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From: "Derek Burch" derek at horticulturist.com> on 2002.02.24 at 16:41:25(8215)
Ron, unless this is a very strange member of the genus, these nematodes are
not interested in plant tissue. There is a close relative under test in
Europe against slugs and snails, and again, this one is no threat to plants.

If the ants that are bothering you are the little fire ant - Wasmannia (the
one that is very tiny but easily seen in quantity as little moving russet
patches between stored pots or under tree bark [or almost anywhere else in
my garden where they drop off trees onto me while I work]) - the nematode
probably won't help much since they are probably a passive soil inhabiting
type that latches onto a passing prey but does not go hunting them down.

If you have the imported or the native fire ant, these might help, although
I don't remember hearing about them for this purpose. Fire ants, by the way
will slaughter your plants if the mood takes them. I'm not sure how they are
with monocots, but they strip the bark and conducting tissue right off
dicots when they once start in on them. If you use the nematode, please
keep us (me) posted. Derek

From: "Derek Burch" derek at horticulturist.com> on 2002.02.24 at 16:58:27(8216)
I don't know whether I picked up the reference from
this group or from somewhere else, but the following publication is a nice
introduction to biocontrol (and makes it clear that Heterorhabditis has not been
found successful against ants)
Try University of Florida sites for some stuff on
fireant control - they have a great creature from South America under test that
eventually takes the head right off the ants. It couldn't happen to a nicer
From: mburack at mindspring.com> on 2002.02.25 at 08:42:12(8218)
Derek is right....

I recently "released" 20 million predator nematodes into my plant pots and on my property...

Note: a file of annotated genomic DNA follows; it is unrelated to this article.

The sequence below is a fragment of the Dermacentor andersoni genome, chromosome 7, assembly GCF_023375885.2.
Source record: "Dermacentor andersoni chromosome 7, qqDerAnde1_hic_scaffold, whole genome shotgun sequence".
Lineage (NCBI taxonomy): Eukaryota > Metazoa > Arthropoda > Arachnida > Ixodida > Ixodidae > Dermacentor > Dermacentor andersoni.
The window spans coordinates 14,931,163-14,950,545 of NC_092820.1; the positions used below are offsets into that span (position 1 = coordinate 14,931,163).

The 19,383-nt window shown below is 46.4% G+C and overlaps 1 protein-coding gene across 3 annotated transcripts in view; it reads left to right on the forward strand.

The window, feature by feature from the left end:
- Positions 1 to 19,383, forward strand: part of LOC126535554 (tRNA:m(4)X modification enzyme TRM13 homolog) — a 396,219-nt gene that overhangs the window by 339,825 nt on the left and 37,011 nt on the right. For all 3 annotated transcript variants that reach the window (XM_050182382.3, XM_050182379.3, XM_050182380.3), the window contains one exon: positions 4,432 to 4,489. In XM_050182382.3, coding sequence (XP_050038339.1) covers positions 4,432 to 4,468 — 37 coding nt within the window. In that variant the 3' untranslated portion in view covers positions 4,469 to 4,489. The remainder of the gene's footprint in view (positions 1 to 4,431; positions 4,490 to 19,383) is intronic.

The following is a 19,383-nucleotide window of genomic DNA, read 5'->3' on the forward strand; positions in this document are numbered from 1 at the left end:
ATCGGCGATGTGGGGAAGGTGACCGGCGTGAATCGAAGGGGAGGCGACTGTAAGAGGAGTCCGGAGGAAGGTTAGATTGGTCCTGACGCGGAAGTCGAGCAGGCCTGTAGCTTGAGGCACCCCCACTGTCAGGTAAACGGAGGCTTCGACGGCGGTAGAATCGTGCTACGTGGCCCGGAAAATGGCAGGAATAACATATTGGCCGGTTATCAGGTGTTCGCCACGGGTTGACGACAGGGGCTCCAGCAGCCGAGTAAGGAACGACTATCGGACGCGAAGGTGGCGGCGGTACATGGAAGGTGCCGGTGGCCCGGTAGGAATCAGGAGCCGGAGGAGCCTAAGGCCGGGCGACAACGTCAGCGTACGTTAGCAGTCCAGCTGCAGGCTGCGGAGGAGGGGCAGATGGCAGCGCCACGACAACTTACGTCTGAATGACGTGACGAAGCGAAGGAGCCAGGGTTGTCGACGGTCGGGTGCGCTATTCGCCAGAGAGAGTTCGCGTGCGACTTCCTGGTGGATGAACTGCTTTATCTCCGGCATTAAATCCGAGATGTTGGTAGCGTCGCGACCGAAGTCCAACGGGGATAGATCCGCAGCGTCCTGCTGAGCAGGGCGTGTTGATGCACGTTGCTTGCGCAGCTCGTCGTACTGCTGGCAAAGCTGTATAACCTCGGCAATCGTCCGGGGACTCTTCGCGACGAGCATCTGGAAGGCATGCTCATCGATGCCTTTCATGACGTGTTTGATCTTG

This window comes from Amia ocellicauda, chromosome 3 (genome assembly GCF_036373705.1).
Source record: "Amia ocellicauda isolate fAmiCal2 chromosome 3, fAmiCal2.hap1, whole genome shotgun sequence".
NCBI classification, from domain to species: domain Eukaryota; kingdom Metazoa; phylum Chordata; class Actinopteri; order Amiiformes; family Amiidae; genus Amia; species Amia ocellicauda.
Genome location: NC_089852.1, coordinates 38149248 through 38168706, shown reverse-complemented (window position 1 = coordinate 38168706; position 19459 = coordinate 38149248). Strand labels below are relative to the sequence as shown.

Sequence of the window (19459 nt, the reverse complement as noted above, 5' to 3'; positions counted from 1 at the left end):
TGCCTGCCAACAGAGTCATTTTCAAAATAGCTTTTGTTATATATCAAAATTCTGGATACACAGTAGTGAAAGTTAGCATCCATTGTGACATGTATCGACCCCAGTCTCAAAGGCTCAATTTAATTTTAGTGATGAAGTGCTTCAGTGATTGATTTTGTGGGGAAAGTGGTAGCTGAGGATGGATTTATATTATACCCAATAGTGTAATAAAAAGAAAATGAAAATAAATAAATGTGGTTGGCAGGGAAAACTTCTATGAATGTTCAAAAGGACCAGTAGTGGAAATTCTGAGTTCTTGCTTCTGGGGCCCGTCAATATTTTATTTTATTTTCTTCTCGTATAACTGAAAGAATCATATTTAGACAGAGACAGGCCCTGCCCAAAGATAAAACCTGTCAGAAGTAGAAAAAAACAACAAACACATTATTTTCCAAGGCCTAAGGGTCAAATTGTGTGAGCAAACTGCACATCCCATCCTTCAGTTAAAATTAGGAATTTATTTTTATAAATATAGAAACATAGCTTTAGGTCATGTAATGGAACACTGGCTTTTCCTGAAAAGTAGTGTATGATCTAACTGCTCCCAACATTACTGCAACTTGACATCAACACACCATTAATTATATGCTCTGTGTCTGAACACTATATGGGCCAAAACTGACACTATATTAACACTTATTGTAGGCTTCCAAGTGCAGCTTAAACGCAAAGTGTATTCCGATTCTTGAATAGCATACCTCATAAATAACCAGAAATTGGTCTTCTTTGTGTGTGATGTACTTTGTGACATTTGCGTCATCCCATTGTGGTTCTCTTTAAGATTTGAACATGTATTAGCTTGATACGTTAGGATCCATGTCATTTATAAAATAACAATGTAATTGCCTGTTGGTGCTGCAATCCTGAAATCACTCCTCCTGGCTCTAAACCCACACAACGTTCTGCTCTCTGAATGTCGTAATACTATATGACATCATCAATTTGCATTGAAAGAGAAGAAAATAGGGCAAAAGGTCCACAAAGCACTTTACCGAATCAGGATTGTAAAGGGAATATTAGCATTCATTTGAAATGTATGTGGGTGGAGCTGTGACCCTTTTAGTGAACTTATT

It didnt do jack!

From: Iza & Carol Goroff goroff at idcnet.com> on 2002.02.25 at 13:21:08(8222)
I would not expect an immediate effect from a biological control. "Recently"? Perhaps the nematodes died
while you were counting them :<))

Iza Goroff

From: "Ronald h Kessler" ronlene at worldnet.att.net> on 2002.02.25 at 15:01:10(8226)
Thanks Derek, I will be trying the nematodes on some of my potted Bonsai
trees, where the bottoms of the pots are ant haven. I don't know if I should
experiment on the Amorphs.I'll keep you posted if I see results. Ron
From: "?goston J?nos" agoston.janos at citromail.hu> on 2006.05.12 at 23:29:31(14178)
Dear All,

There were some mails about nematodes in
Amorphophallus. Today I received Amorphophallus yunnanensis and A.
asterostigmatus from Thailand (and some gingers...) There were some holes on the
tuber, but they are dried off now.
They could be nematodes as well, but I think when
we grow Amos in pots there are small risk to have a nematode infection. Our
garden soil is allready infected by nematodes, but it is not serious. As I was
mailing with a Dutch Zantedeschia breeder he told me that the biggest problem is
with Erwinia carotovora subsp. carotovora. This is an anaerob bacteria
which eats pectine (this material sticks the plant cells to eachother) and
becouse the wet and anaerob enviroment the tubers start to rot with a
distgusting smell (it is worse than the Dracunculus's). As I know the
nematodes and the Erwinias symthomes are very similar, so I would like to point
out that it can be an Erwinia rot as well as nematodes. To be sure is it
nematodes or Erwinia is to get some rasped tissue from the meeting point of
healthy and rotten parts and see if there is any nematodes.

As I'm not a Plant Protection Consulting
Engineer (yet) any professional help or advice is very wellcome on this

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